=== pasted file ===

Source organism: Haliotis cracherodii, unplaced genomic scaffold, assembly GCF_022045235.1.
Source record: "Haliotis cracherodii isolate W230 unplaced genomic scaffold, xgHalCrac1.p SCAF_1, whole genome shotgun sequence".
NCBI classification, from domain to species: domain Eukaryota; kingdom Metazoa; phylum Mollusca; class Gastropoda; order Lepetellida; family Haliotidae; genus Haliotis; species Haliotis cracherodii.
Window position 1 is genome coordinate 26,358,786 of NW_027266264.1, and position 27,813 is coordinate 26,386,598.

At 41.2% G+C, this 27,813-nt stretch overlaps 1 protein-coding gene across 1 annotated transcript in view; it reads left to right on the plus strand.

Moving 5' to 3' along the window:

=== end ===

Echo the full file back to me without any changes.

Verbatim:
Source organism: Haliotis cracherodii, unplaced genomic scaffold, assembly GCF_022045235.1.
Source record: "Haliotis cracherodii isolate W230 unplaced genomic scaffold, xgHalCrac1.p SCAF_1, whole genome shotgun sequence".
NCBI classification, from domain to species: domain Eukaryota; kingdom Metazoa; phylum Mollusca; class Gastropoda; order Lepetellida; family Haliotidae; genus Haliotis; species Haliotis cracherodii.
Window position 1 is genome coordinate 26,358,786 of NW_027266264.1, and position 27,813 is coordinate 26,386,598.

At 41.2% G+C, this 27,813-nt stretch overlaps 1 protein-coding gene across 1 annotated transcript in view; it reads left to right on the plus strand.

Moving 5' to 3' along the window: